Instead of an anime project being made in one studio, it is outsourced to 10 different studios and everyone is working on multiple projects at the same time. And if you have to keep the quality high, while trying to shrink the timeline down to complete projects, then that just makes the job tougher and tougher. The project managers really can’t sleep. They are working hard 24/7.
You tweeted that “…with the increase of the number of works in recent years, some people have broken mind and body”. Do you have more specific examples?
Two of my sempai died in their 40s and I definitely think it was because of overwork. A lot of people have had aneurysms or heart attacks because of overwork. Lots of people working on projects have to be stopped because of doctor’s orders telling them they need to rest. I know someone who was working as a project line manager who had an issue with blood clot in his leg and couldn’t walk and had to take time off. There are cases where people die, and those often make the news, but there are a lot of cases that you don’t hear about where people are overworked and have to take a break for medical reasons.
Is the anime industry looking for any solutions to these problems?
Most people are resigned to the situation as it is now, and I don’t really see a lot of people trying to fix the situation. The studios actually only have a few employees and are outsourcing and using contractors for everything, so it’s a problem that can’t be fixed by just one company alone. Everybody has to do it together. Since everything is already outsourced and in the middle of all these projects, it’s really really hard to fix the problem.
20 years ago, the situation wasn’t like it is today. There wasn’t as much work so the industry was a little more picky about staffing. These days, there’s way too much work and there’s not enough people. So if you have some level of talent, then you can find a place in the industry somehow. That doesn’t mean you will make a lot of money or make a living, but you can participate.
Do you think the quality of anime getting worse?
Yes, it is.
This interview has been edited for clarity and brevity
Patrick Macias is the editor in chief of Otaku USA magazine. He is also the original story author of the anime series URAHARA.
Terumi Nishii on Twitter (English): nishiiterumi1
Terumi Nishii on Patreon: www.patreon.com/NISHII_Terumi
why are cyberpunk tabletop things so obsessed with decency and personhood being tied to how many surgeries you haven’t had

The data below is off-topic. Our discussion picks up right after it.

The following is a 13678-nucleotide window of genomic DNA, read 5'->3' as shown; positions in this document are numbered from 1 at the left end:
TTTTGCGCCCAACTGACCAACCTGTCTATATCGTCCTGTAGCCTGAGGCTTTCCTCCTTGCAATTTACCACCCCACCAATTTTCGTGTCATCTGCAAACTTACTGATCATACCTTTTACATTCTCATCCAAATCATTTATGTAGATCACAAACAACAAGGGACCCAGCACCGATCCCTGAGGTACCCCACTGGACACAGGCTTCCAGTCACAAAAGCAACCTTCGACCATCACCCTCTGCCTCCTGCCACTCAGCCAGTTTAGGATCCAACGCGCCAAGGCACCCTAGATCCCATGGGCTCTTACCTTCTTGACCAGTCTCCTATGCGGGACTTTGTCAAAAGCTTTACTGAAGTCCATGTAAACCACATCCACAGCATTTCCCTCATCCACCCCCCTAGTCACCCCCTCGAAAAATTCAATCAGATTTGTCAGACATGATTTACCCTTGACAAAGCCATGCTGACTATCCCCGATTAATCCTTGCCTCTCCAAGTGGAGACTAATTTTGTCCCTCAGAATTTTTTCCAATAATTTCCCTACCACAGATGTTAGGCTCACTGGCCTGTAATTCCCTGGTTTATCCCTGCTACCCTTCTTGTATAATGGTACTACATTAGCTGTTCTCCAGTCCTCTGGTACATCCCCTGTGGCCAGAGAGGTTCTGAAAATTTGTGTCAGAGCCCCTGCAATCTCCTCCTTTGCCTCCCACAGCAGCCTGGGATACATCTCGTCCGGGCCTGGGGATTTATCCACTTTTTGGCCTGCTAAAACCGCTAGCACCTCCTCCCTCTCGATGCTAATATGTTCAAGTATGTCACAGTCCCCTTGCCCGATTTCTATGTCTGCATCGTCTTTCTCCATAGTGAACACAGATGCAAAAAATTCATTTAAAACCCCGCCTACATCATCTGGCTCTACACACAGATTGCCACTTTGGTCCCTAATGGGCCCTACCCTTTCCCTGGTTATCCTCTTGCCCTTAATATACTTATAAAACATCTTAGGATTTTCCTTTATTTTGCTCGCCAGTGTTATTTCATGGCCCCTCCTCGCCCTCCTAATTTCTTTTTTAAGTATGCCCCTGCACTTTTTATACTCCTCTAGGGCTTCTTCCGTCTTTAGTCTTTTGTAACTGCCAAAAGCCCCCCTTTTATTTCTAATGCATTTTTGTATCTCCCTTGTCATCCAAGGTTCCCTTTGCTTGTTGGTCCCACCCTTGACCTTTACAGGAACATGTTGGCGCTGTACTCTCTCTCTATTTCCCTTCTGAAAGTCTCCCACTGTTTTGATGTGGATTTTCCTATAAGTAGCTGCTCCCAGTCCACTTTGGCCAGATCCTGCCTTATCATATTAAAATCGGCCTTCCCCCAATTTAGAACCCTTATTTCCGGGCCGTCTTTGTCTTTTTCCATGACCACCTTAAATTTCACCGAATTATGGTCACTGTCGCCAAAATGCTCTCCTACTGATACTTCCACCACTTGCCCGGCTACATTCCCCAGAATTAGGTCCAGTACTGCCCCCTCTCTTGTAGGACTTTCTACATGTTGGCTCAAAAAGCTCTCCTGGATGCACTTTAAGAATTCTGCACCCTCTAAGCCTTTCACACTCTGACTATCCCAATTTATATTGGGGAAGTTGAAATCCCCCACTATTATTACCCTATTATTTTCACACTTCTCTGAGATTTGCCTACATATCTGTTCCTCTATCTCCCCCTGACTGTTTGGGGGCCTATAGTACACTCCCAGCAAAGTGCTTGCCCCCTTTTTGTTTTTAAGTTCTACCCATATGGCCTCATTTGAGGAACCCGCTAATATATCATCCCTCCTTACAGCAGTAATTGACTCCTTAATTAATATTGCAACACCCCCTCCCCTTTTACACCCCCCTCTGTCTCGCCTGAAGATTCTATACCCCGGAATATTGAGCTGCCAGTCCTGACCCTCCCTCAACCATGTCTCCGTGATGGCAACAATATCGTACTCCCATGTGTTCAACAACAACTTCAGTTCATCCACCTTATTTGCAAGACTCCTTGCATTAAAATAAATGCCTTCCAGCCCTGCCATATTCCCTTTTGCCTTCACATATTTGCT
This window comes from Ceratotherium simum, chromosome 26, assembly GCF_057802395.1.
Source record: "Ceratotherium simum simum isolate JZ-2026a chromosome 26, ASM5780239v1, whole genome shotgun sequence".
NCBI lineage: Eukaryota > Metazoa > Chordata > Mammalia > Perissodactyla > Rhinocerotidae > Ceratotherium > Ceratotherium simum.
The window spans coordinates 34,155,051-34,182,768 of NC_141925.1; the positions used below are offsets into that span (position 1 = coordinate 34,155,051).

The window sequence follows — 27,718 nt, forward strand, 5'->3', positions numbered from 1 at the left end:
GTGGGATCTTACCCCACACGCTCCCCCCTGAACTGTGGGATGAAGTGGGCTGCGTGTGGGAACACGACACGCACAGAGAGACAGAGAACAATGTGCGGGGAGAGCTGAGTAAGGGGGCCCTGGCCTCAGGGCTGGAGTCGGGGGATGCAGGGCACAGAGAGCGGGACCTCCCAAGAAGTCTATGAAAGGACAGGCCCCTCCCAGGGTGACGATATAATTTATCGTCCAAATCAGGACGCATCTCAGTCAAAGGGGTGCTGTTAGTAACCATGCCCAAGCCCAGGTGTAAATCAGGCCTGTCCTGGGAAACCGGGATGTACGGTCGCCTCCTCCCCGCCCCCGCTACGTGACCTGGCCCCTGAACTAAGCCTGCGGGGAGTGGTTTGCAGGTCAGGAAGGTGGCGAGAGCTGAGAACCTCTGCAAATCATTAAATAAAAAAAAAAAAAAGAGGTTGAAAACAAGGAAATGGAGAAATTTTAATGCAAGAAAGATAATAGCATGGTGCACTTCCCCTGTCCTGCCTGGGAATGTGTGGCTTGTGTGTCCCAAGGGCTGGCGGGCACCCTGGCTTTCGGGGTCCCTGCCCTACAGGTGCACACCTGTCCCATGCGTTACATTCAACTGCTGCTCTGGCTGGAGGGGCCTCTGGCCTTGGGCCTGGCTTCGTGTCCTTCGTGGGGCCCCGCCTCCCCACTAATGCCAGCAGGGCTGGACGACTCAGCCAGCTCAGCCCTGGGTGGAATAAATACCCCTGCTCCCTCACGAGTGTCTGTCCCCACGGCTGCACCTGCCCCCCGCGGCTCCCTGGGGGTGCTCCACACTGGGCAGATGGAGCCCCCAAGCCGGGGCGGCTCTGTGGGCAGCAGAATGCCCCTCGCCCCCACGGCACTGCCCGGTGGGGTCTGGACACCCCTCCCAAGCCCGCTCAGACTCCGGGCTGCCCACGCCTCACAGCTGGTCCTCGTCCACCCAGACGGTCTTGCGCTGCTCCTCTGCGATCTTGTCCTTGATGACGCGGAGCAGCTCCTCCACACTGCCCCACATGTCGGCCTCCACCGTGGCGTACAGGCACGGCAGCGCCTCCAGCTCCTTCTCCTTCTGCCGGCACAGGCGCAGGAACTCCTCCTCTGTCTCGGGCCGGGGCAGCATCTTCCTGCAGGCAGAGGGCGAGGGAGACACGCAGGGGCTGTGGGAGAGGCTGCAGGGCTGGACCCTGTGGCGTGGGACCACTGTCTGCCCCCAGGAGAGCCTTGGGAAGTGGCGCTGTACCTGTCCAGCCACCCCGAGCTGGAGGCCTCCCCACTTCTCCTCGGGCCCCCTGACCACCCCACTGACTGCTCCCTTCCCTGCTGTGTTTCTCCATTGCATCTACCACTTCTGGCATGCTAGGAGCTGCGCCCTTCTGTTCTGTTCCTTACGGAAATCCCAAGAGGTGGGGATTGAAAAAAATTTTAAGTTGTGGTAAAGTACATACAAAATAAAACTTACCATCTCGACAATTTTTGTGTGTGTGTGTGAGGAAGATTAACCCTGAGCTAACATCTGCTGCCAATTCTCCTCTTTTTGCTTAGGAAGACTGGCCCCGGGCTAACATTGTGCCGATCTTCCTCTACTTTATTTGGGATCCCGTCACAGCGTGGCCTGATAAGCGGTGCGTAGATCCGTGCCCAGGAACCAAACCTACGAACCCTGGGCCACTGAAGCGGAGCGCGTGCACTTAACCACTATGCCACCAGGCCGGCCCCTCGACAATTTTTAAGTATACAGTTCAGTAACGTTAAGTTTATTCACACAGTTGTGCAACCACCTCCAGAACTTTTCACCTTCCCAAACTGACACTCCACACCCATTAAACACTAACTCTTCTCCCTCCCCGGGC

“if you have a prosthetic it takes out a part of your soul” like thanks shadowrun
in early cyberpunk, the point was more along the lines of “if we integrate technology into our bodies we risk becoming dependent upon the people and institutions who control that technology, who would then use that to enrich themselves at our expense”
unfortunately that was too anti-corporate for American mainstream culture so as cyberpunk moved out of its niche it became “uhhh it eats your soul I guess”
tags by @rubyvroom:
#this is important context #if you weren’t around at the time it is easy to miss but #anti-corporate sentiment was pretty much the lynchpin of cyberpunk until there were movies and games making money off it #it was the 1980s you guys #the entire point was that corporations are evil and technology should be used to circumvent them and escape their control over our lives #and not be used to make ourselves into another product #now that the internet is entirely monetized and corporate it’s harder to remember that originally it was synonymous w freedom & independence
Yes, exactly. Cyberpunk is anti-corporations, not anti-body-modification.
Melissa McCracken, a painter with synesthesia, explains what it’s like to see your favorite songs. [x]
“Karma Police” — Radiohead
“Little Wing” — Jimi Hendrix
“Gravity” — John Mayer
“Imagine” — John Lennon
“Joy in Repetition” — Prince
“Since I’ve Been Loving You” — Led Zeppelin
“Life On Mars?” — David Bowie
“Tonight, Tonight” — The Smashing Pumpkins
i migght be overly caffeinated but i cried looking at these
Looks like this is a good time to promote my Twitter account since Tumblr is busy shitting itself. So far my Tumblr hasn’t been affected and I’m staying in this hell hole as long as I can but if something were to happen, offensive nipples for instance, you can follow and message me on Twitter.
I’m also considering more options, like Instagram, once I have more free time and I can focus on creating and posting art, but for now I’m actively checking Twitter while watching this site burn and sitting next to the flames.